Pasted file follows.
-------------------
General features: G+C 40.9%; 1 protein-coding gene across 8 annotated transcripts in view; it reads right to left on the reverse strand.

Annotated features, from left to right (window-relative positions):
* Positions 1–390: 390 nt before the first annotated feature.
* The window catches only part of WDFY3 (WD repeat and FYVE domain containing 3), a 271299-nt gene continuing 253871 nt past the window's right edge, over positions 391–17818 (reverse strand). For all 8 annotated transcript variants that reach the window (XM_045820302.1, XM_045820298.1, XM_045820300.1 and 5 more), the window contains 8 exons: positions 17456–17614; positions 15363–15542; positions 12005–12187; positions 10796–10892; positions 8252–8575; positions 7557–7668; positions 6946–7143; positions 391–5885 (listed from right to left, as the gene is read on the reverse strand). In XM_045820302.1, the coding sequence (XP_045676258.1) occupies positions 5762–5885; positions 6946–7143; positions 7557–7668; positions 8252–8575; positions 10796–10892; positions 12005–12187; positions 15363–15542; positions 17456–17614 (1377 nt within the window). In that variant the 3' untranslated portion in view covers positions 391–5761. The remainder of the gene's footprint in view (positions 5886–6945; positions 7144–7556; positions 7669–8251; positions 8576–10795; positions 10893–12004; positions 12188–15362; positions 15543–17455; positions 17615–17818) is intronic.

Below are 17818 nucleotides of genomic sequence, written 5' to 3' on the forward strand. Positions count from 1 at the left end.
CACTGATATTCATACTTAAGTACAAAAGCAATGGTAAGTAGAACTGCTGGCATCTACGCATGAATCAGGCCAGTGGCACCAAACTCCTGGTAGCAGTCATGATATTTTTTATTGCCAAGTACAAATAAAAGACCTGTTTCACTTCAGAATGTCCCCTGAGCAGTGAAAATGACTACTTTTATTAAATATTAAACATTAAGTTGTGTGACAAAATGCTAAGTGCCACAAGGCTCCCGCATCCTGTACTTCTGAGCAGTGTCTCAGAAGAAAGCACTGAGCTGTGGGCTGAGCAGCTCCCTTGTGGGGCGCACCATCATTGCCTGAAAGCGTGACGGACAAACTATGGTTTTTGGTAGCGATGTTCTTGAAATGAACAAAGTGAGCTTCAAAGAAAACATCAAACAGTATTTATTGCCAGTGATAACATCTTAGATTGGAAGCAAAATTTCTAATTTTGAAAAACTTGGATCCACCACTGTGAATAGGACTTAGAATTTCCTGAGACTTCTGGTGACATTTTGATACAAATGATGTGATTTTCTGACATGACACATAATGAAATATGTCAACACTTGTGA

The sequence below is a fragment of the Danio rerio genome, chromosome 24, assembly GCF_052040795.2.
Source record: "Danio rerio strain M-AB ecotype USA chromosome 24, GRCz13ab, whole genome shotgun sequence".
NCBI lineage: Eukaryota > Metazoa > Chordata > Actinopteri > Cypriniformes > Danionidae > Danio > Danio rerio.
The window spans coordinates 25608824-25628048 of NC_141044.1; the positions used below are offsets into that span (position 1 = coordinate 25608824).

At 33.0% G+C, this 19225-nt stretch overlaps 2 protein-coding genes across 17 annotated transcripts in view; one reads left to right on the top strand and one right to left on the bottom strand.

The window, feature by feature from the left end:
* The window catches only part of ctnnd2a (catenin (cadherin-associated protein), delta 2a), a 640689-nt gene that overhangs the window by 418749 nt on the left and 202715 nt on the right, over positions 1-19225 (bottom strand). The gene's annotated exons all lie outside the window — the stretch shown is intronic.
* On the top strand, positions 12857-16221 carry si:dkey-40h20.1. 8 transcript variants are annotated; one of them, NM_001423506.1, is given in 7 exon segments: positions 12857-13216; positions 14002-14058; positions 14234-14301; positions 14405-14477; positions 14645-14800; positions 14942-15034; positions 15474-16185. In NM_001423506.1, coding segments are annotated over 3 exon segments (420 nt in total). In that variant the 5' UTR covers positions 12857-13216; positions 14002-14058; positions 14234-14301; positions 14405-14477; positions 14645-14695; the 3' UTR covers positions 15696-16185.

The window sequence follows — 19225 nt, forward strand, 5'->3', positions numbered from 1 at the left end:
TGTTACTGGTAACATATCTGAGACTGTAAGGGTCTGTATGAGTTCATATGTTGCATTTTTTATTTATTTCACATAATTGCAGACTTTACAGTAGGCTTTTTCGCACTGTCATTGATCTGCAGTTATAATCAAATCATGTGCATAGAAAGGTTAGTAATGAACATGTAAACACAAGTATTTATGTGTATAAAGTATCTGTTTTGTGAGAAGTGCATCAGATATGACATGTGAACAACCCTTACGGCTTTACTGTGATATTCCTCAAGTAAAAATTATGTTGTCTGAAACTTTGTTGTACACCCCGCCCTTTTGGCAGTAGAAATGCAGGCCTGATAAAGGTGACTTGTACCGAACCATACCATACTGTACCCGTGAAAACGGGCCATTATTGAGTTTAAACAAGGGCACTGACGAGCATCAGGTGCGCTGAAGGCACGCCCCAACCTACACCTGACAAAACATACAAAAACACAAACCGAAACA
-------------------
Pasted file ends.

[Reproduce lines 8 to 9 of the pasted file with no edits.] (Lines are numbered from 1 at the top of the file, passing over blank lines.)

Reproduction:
Source record: "Danio rerio strain M-AB ecotype USA chromosome 24, GRCz13ab, whole genome shotgun sequence".
NCBI lineage: Eukaryota > Metazoa > Chordata > Actinopteri > Cypriniformes > Danionidae > Danio > Danio rerio.